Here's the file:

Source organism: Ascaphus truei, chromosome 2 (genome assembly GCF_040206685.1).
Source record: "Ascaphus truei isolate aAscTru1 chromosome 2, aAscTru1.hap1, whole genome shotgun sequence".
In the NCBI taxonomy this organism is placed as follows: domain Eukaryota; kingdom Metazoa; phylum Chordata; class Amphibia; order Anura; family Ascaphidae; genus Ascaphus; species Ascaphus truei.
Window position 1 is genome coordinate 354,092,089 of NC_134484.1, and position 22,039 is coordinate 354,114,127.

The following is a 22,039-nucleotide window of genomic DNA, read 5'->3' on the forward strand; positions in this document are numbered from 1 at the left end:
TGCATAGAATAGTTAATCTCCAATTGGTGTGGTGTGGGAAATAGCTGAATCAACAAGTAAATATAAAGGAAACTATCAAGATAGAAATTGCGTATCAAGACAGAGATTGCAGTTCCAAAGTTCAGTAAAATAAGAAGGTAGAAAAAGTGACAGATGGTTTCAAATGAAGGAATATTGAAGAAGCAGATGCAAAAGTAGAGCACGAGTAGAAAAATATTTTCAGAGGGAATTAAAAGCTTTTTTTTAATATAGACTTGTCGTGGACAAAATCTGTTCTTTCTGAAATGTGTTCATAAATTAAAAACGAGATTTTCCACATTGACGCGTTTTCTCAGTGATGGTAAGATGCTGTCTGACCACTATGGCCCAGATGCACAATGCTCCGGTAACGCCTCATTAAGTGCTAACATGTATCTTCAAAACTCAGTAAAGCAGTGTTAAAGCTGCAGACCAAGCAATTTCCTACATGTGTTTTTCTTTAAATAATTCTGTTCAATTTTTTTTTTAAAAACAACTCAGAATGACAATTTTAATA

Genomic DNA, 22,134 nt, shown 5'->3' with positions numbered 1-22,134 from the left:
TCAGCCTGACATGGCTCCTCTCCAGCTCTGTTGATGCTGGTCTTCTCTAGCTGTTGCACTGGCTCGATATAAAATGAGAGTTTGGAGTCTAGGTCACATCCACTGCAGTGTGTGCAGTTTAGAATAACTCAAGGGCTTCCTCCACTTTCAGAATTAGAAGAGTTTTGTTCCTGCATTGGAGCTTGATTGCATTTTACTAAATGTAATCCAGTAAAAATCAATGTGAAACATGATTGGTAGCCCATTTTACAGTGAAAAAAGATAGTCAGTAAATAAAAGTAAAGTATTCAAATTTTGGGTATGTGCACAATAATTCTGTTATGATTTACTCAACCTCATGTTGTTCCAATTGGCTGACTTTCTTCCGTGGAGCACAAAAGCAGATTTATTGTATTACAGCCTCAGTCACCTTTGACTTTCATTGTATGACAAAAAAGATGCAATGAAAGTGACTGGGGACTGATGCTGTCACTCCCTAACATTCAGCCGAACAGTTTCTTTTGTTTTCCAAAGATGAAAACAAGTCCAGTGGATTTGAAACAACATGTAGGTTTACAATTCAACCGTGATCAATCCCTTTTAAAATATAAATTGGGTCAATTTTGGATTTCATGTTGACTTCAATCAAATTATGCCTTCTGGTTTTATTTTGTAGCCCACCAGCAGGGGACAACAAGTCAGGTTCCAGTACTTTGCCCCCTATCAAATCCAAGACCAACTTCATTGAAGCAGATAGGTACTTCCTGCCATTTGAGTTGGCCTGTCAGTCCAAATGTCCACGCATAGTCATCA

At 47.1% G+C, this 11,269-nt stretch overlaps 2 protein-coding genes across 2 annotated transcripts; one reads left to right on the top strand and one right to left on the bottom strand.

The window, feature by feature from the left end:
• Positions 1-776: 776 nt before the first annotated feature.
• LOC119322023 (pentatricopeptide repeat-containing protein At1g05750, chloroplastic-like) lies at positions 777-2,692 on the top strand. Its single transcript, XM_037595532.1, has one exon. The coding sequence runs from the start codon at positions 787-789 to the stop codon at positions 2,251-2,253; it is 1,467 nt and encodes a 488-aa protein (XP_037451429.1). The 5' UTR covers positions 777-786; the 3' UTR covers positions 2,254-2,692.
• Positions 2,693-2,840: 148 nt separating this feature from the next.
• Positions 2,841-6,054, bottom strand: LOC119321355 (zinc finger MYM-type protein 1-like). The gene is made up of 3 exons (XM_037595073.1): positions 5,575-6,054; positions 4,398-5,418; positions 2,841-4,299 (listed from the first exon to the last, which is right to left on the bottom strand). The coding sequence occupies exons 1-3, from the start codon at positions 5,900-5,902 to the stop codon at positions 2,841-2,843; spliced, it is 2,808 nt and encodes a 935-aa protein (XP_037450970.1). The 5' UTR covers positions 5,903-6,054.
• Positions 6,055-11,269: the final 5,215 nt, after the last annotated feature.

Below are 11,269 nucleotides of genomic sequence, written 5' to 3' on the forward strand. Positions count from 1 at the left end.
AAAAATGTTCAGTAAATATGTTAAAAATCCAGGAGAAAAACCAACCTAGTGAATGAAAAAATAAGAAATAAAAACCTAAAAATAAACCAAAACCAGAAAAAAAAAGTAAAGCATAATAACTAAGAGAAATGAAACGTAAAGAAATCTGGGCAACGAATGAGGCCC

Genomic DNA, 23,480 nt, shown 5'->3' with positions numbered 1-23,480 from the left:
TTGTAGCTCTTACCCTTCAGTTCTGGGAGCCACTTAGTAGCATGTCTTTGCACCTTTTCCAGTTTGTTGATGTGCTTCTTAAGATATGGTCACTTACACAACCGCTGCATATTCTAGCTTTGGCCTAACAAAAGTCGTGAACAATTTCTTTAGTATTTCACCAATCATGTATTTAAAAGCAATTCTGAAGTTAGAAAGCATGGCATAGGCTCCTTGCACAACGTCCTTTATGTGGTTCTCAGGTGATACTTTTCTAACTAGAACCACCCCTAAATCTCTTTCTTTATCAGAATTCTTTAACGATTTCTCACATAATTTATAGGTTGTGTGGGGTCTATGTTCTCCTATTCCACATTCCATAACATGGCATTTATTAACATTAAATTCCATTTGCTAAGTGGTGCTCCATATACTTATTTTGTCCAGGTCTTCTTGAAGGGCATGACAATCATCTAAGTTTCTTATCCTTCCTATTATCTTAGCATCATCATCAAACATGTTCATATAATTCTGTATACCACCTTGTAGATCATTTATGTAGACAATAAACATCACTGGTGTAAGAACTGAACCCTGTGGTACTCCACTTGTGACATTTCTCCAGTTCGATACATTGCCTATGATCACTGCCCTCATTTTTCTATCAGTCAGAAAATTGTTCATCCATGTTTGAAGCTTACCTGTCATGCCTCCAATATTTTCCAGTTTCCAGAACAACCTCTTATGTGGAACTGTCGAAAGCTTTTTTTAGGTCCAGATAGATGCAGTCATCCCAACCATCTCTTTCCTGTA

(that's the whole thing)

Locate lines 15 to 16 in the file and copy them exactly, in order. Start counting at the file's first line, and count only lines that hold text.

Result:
• Positions 6,055-11,269: the final 5,215 nt, after the last annotated feature.

Below are 11,269 nucleotides of genomic sequence, written 5' to 3' on the forward strand. Positions count from 1 at the left end.